Want this to be the year you finally achieve some of your biggest goals? It can be--if you get your subconscious mind on board. That advice comes from May McCarthy, serial entrepreneur, angel investor, and author of The Path to Wealth

"Good leaders know that for a company to run successfully, managers must set specific, measurable goals and act on any opportunities presented to achieve them," McCarthy explains. "However, just setting the goals is not enough; holding regular planning sessions and reviewing goals is vital for success. The same is true for individual success. Attaining your goals requires identifying clear, specific, and tangible goals and consistently focusing our attention and intention on them."

Once you've established your goals, she says, it's just as important to schedule regular (she recommends daily) planning meetings with yourself. This helps you not only review your path toward your goals so far and plan next steps, it also implants those goals and plans in your subconscious mind, giving you a very powerful ally.

Ready to give it a try? Here's what to do:

1. Put yourself on your calendar. 

"Treat your morning meeting with your inner self seriously," McCarthy advises. Begin by choosing a space that's free of distractions. Make sure you have the materials you'll need: an uplifting book that describes others' successes achieving their goals, and a pen and notebook. 

2. Read something that inspires you.

Spend the first five minutes of your "meeting" reading something that inspires you. "As you read about the success of others, your mind will look for ways to make those kinds of successes familiar and normal for you," McCarthy says.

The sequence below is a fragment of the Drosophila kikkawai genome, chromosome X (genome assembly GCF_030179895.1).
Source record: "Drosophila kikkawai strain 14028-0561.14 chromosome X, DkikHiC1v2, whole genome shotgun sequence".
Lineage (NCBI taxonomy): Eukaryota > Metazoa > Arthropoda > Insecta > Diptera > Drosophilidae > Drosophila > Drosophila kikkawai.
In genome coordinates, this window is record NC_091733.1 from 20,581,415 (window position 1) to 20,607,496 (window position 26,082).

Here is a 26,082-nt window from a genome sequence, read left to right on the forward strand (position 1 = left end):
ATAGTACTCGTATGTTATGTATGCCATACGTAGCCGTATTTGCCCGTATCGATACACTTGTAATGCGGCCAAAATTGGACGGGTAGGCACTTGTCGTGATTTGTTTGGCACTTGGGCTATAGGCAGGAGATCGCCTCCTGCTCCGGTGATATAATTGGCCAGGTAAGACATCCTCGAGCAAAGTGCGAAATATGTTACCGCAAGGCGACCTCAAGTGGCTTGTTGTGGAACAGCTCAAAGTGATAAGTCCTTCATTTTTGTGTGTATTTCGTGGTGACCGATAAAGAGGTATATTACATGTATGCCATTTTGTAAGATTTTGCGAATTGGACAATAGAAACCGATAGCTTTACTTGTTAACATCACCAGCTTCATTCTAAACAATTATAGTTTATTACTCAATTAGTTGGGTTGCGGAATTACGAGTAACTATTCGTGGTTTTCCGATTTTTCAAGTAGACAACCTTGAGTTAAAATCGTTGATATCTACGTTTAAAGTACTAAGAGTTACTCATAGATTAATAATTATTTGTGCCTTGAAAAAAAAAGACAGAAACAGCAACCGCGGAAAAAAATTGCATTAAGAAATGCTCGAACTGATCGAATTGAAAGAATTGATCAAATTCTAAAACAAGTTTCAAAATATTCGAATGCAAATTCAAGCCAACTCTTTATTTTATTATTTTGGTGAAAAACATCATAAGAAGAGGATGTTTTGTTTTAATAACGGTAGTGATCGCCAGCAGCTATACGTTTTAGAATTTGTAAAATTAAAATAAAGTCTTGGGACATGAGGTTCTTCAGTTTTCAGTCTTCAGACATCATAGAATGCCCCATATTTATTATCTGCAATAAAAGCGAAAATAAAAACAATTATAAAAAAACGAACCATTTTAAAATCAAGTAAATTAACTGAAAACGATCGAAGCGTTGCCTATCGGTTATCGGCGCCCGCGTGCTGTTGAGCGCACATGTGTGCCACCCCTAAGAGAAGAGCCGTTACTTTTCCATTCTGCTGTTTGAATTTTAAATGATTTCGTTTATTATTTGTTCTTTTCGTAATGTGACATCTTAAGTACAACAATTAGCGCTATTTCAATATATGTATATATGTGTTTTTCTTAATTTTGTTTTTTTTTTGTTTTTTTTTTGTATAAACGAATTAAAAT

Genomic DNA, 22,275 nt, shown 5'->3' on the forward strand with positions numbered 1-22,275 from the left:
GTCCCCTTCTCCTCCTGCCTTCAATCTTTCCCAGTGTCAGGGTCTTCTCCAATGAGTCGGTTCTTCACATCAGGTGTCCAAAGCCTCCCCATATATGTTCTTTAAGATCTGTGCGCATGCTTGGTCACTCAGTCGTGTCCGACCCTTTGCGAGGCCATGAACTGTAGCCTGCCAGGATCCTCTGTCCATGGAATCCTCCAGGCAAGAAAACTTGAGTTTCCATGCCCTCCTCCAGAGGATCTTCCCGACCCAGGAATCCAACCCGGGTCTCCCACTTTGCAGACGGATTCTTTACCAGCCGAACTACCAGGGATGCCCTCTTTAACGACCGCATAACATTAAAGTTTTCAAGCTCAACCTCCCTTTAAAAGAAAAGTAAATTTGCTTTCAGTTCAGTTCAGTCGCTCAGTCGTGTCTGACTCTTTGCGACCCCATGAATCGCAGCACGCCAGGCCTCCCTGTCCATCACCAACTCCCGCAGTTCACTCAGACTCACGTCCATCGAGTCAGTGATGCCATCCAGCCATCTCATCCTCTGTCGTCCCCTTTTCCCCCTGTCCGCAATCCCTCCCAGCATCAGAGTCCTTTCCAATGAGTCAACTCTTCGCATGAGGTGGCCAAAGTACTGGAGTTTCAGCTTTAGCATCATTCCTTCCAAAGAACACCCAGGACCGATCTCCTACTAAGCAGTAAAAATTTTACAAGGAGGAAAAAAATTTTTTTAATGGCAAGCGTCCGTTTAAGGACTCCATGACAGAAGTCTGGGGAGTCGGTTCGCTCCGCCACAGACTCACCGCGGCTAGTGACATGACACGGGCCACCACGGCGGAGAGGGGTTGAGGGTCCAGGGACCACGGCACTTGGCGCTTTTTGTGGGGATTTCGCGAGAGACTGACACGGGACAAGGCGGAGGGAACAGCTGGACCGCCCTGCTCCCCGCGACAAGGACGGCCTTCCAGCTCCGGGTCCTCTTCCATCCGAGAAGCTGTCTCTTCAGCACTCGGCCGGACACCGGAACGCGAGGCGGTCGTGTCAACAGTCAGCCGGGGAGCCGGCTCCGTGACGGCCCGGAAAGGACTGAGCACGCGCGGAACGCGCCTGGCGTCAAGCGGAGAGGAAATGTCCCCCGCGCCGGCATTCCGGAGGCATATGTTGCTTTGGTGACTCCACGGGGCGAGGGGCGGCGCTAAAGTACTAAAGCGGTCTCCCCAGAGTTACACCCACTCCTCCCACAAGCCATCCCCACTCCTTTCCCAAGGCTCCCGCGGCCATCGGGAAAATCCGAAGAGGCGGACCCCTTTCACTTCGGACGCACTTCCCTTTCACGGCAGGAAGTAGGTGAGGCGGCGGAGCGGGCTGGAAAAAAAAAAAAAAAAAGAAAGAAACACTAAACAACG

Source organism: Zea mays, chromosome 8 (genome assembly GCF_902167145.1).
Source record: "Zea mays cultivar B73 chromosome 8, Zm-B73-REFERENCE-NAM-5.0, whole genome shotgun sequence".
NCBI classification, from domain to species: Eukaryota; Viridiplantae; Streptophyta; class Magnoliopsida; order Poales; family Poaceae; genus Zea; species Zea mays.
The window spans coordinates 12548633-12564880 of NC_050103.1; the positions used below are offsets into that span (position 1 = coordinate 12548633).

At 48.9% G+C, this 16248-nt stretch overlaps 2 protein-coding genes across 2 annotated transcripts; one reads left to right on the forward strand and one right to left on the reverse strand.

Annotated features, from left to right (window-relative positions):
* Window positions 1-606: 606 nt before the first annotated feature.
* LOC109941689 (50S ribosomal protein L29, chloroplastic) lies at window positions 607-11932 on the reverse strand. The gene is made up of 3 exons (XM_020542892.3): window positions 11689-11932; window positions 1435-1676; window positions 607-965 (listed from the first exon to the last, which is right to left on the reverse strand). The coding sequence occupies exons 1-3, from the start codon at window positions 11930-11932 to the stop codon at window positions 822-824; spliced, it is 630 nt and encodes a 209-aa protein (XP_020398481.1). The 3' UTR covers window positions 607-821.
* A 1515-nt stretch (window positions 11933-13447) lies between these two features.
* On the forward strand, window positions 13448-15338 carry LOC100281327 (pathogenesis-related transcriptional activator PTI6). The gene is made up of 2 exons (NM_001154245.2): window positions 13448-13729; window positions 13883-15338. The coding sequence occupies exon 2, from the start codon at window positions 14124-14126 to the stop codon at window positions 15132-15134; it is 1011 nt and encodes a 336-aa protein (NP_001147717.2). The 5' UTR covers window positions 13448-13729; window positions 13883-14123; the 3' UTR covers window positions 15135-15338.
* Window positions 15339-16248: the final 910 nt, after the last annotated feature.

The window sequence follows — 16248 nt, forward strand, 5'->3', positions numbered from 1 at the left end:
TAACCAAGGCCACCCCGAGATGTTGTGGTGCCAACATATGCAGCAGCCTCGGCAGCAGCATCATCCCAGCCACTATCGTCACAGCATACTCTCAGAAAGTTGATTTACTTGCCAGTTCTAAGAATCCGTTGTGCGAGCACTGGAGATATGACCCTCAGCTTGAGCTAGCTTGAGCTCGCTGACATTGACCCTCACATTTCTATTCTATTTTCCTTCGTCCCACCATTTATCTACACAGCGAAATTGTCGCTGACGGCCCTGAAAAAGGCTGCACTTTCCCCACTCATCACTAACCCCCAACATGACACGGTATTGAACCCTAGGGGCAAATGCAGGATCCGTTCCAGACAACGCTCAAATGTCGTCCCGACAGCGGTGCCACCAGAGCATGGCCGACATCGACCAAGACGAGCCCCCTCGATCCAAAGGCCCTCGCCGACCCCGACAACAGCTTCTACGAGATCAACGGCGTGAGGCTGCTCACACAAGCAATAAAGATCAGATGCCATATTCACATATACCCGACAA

3. Write a gratitude letter.

Spend the next 10 minutes writing a gratitude letter. "Be grateful for the good things already in your life, as well as the things you hope to have soon," McCarthy says. "Psychologists agree that gratitude and happiness help you be more focused and able to solve problems."

To get your subconscious mind on board, she says, "Express gratitude for what you have and also what you want as though you have already received it." Giving thanks for what you don't yet have creates cognitive dissonance. Your subconscious mind will seek to resolve that dissonance by looking for ways to make your goal come true, thus making your statement a reality.

4. Read your gratitude letter out loud. 

This may seem awkward and embarrassing, even if you're by yourself, but give it a try anyway. "Studies have shown that when we read something out loud, we anchor it into our subconscious, which will help us to notice more possibilities to make our statements true," McCarthy says.

5. Visualize reaching your goals.

Spend up to five minutes with your eyes closed imagining your goals achieved. What will that look like and feel like? Who will be there with you? 

"Olympic athletes use this technique as part of their training," McCarthy says. "They see themselves making the shot, winning the competition, celebrating with teammates and family. If you want to win and achieve your goals, see yourself doing so first."

6. Now, listen to your subconscious mind.

Finishing the above five steps should take between 20 and 25 minutes. Once you've done them, go ahead and start your day, McCarthy says. "Your subconscious mind will begin to do its job."

Often, that job will take the form of intuitions and hunches that you can't necessarily explain. Be on the lookout for those intuitions, and for unexpected leads and opportunities, McCarthy advises. That might mean calling someone whose name comes to mind out of the blue, or following a spontaneous urge to go somewhere that wasn't in your plans. Once, she says, she followed a gut instinct and drove 15 minutes out of her way. She wound up running into a potential customer, an encounter that later resulted in a contract worth more than $400,000.

"Some of these might not seem to make sense," she says. "But as Steve Jobs said, 'Have the courage to follow your heart and intuition.'"